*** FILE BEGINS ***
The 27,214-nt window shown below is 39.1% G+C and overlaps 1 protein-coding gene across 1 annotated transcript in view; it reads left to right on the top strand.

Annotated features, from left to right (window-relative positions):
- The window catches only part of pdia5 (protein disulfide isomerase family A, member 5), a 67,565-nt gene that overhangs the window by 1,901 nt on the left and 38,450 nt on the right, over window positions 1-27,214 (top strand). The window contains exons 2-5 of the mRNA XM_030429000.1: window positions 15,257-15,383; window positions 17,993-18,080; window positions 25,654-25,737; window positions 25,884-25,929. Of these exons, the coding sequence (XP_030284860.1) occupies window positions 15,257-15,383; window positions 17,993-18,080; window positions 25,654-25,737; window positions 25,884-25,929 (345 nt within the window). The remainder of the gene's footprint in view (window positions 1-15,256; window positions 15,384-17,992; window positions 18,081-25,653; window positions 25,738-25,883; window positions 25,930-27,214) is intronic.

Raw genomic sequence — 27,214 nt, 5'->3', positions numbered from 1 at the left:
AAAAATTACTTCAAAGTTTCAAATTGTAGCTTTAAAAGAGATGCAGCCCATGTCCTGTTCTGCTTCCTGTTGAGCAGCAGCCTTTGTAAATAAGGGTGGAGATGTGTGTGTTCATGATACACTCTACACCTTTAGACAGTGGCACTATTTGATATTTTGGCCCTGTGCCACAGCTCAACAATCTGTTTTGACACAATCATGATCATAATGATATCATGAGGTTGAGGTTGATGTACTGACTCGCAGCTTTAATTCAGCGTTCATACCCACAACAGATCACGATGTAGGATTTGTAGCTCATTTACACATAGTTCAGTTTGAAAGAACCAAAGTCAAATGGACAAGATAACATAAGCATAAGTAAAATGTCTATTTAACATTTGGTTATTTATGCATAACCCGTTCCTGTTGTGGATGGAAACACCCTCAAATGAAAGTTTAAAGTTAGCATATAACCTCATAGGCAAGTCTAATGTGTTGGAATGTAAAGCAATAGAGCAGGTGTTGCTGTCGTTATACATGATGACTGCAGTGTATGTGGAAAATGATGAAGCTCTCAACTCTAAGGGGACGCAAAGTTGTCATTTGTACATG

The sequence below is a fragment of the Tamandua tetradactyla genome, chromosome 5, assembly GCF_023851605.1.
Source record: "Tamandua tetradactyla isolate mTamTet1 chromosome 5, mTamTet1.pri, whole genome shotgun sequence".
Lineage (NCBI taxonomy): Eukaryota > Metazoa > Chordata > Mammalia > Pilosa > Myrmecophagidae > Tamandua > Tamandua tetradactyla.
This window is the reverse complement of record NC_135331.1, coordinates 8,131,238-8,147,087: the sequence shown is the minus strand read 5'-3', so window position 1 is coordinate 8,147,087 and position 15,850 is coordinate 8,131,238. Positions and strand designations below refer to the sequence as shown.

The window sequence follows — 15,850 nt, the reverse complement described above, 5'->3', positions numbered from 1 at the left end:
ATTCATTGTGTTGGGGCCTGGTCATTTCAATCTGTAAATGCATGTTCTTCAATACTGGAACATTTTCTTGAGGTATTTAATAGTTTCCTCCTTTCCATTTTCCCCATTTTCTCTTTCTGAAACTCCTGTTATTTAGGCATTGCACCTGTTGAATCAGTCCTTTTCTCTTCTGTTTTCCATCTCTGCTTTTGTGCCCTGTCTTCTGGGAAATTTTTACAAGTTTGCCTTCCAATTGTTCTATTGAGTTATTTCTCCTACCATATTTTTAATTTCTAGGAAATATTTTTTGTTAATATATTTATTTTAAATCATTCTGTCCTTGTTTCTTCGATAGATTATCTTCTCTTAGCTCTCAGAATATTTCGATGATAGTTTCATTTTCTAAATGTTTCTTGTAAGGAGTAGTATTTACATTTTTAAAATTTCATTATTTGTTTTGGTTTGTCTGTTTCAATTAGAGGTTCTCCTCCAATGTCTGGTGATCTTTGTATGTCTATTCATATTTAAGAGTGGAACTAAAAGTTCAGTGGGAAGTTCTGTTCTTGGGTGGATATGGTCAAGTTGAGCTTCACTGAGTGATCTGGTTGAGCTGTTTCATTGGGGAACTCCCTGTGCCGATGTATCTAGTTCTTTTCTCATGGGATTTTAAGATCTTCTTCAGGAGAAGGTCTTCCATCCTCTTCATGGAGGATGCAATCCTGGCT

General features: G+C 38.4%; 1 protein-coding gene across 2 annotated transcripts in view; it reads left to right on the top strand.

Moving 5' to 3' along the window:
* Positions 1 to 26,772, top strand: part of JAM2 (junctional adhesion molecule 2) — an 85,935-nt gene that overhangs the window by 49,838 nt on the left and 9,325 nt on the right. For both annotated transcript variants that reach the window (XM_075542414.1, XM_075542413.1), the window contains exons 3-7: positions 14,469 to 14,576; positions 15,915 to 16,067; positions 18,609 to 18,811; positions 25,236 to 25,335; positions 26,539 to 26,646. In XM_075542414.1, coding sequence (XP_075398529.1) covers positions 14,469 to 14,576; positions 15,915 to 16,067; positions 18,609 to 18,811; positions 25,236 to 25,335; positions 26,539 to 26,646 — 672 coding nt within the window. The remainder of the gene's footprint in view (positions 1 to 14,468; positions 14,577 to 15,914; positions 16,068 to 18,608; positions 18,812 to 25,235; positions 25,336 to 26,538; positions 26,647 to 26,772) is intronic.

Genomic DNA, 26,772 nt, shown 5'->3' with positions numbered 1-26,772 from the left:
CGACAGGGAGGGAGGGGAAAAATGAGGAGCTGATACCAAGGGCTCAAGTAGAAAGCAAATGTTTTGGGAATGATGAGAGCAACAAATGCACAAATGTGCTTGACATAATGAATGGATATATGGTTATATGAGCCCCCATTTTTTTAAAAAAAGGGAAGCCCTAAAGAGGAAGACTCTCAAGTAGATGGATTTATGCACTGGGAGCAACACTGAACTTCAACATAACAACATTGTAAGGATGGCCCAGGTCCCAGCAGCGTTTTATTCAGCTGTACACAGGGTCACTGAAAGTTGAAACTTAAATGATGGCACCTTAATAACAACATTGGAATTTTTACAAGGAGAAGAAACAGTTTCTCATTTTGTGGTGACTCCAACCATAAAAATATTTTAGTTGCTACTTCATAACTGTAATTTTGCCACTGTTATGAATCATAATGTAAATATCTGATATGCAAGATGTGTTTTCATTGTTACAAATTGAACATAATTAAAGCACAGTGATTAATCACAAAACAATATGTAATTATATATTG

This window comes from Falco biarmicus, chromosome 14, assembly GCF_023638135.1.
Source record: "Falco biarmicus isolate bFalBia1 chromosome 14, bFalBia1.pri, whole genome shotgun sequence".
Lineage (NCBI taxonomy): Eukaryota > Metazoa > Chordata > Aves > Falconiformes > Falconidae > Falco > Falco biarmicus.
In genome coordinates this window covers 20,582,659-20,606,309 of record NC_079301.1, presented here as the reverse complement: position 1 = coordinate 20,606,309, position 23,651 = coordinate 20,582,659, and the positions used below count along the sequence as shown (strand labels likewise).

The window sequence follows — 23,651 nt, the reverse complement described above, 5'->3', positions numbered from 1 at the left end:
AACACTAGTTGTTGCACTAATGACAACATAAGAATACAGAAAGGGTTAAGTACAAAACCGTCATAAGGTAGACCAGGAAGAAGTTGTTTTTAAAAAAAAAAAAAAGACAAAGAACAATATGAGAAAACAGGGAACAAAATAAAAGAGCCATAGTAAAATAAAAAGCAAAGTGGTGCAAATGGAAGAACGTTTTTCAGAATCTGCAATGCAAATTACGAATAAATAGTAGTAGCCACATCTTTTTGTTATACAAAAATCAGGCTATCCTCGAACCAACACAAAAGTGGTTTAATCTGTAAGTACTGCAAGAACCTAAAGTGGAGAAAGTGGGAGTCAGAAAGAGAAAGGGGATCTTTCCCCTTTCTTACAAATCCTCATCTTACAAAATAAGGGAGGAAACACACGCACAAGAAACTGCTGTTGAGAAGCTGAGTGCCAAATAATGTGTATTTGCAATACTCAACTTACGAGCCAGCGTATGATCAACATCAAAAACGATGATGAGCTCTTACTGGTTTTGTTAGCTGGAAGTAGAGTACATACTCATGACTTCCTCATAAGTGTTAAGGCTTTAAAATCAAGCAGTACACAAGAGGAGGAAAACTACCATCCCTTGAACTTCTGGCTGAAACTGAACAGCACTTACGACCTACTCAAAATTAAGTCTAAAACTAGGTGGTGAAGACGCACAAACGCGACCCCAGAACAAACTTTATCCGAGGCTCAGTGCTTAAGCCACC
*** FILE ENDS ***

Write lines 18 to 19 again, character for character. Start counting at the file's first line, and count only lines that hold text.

Source record: "Falco biarmicus isolate bFalBia1 chromosome 14, bFalBia1.pri, whole genome shotgun sequence".
Lineage (NCBI taxonomy): Eukaryota > Metazoa > Chordata > Aves > Falconiformes > Falconidae > Falco > Falco biarmicus.